Macau Billionaire Charged in UN Bribery Scheme Gets Bail

  • Ex-General Assembly president charged with taking bribes
  • Ng Lap Seng is severe flight risk, prosecutor tells judge

A Macau billionaire accused of bribing United Nations officials can be released on a $50 million bond and stay at his luxury Manhattan apartment under private guard over the objections of the U.S. government.

Ng Lap Seng, chairman of the Sun Kian Ip Group, was arrested on corruption charges along with former UN General Assembly President John Ashe and Francis Lorenzo, the Dominican Republic’s ambassador to the UN. Preet Bharara, the U.S. attorney in Manhattan, said more charges and arrests are possible.

Ng Lap Seng in court at the defense table with his attorney

Source: Elizabeth Willliams via AP

Ng, 68, in federal custody since his Sept. 19 arrest, is accused of bringing $4.5 million into the U.S. and lying to officials about its purpose. He was charged Oct. 6 with bribing Ashe to win his support for the construction of a UN-sponsored conference center in Macau.

In addition to requiring Ng to post $20 million in additional cash as collateral, U.S. Magistrate Judge Kevin Nathaniel Fox agreed Friday to delay Ng’s release until Oct. 19, to give the government a chance to decide whether to appeal. Ben Brafman, Ng’s lawyer, said his client would be required to pay $35,000 a week for armed guards to watch him round-the-clock. Ng would stay at a four-bedroom apartment worth about $4 million near the UN.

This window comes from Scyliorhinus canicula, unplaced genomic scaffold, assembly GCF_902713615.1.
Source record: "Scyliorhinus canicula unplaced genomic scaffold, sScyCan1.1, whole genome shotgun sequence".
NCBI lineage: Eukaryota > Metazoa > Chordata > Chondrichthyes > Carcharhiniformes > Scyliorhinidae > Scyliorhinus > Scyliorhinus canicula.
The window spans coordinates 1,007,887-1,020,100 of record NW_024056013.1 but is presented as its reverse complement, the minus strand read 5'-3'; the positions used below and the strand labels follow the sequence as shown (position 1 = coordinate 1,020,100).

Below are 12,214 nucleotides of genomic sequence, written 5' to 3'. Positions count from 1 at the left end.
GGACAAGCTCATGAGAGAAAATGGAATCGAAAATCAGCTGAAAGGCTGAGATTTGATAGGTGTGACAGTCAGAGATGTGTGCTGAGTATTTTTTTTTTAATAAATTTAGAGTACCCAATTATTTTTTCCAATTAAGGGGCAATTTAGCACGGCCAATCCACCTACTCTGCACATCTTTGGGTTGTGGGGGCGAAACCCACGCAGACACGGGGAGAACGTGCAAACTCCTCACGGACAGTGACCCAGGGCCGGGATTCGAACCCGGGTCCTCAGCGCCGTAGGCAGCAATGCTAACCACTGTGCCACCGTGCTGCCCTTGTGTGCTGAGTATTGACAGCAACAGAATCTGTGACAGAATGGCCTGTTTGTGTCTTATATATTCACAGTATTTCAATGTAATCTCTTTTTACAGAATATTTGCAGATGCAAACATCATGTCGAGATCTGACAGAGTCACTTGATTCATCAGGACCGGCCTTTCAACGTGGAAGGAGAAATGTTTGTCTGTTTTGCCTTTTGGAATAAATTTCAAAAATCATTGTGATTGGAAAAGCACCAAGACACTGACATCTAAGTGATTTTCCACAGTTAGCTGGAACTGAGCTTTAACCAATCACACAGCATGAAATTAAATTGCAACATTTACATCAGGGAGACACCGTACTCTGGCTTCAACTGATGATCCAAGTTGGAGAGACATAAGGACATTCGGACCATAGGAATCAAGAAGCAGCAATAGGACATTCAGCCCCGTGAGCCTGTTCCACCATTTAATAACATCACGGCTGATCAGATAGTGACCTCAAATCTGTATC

Assistant U.S. Attorney Daniel Richenthal urged Fox to deny bail, saying Friday that Ng is accused of coming to the country “for days at a time to pay bribes and then leave.” Ng has been linked to two other federal investigations, including a congressional probe of campaign financing in the 1990s.

Prosecutor ‘Troubled’

“We’re troubled by the possibility that this will allow wealthy defendants to buy their way out and to construct a private jail,” Richenthal said. “He has every reason to leave, every resource at his disposal and no reason to stay in the U.S.”

The prosecutor said Ng was subpoenaed by a federal grand jury in Las Vegas last year and failed to appear. The $4 million Manhattan apartment which Ng’s lawyer said could be used as his base while awaiting trial was bought on Sept. 8 and then “gifted” to his co-defendant Lorenzo, according to Richenthal.

Richenthal said Ng is worth almost $2 billion and has annual income of $300 million. The Chinese citizen has international connections and holds several passports, creating a “severe risk” he’ll flee the country, said Richenthal, noting China doesn’t have an extradition treaty with the U.S.

Fox said he believed the bail conditions would ensure Ng would return to the court.

Ng is in frail health, suffers from diabetes and wants to stay in the U.S. to fight the charges, Brafman said.

“They say rich people should not be able to construct their own prison,” Brafman said, “But he shouldn’t be denied the right to bail just because he’s rich.”

After court, Brafman said his client would be vindicated, saying, “We’re not running away. We’re going to fight the charges.”

The case is U.S. v. Ashe, 15-mj-03562, U.S. District Court, Southern District of New York (Manhattan).

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